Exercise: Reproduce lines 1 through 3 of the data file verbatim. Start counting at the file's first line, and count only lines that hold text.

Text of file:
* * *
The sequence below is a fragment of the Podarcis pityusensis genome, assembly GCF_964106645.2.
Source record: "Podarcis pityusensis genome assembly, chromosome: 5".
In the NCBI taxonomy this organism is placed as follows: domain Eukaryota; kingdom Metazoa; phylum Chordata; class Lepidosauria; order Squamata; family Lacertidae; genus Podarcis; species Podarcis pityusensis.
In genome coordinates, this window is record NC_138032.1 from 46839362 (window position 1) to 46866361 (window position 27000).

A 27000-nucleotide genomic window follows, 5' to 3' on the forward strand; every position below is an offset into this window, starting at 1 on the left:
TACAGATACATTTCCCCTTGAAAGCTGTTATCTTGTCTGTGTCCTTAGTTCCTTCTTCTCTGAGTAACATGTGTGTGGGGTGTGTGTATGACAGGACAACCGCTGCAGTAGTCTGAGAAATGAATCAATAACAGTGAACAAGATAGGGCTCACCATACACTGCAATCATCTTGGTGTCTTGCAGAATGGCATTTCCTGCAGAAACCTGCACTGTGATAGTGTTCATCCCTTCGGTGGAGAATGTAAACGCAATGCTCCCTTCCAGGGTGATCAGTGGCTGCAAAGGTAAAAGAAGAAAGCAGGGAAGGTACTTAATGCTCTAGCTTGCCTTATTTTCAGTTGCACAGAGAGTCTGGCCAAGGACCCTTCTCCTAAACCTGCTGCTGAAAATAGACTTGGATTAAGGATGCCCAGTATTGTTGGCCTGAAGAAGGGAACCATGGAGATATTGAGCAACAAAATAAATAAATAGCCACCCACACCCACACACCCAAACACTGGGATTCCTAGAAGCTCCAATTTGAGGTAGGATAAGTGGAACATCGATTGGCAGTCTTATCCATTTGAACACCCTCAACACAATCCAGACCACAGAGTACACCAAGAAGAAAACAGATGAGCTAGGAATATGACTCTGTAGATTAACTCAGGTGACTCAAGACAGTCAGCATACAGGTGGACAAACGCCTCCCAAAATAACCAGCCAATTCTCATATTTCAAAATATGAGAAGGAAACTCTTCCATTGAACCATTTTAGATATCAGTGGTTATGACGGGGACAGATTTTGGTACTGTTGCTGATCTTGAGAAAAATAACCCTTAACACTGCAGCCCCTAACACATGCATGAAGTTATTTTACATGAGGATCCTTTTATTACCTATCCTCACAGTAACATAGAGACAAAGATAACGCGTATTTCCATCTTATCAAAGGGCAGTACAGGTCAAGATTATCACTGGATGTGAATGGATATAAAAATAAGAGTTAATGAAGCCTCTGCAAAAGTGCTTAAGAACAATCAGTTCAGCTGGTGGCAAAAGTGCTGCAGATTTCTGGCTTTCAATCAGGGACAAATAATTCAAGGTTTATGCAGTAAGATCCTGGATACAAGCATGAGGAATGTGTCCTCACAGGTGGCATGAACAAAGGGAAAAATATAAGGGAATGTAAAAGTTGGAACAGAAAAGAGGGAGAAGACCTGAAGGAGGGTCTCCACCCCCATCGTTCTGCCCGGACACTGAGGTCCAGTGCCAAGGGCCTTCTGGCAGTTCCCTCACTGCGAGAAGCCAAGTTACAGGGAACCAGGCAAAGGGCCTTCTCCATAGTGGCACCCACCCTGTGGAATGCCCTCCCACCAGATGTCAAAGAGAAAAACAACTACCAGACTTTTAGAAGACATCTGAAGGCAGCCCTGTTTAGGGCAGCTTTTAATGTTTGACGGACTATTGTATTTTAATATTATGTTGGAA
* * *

The sequence below is a fragment of the Podarcis pityusensis genome, assembly GCF_964106645.2.
Source record: "Podarcis pityusensis genome assembly, chromosome: 5".
In the NCBI taxonomy this organism is placed as follows: domain Eukaryota; kingdom Metazoa; phylum Chordata; class Lepidosauria; order Squamata; family Lacertidae; genus Podarcis; species Podarcis pityusensis.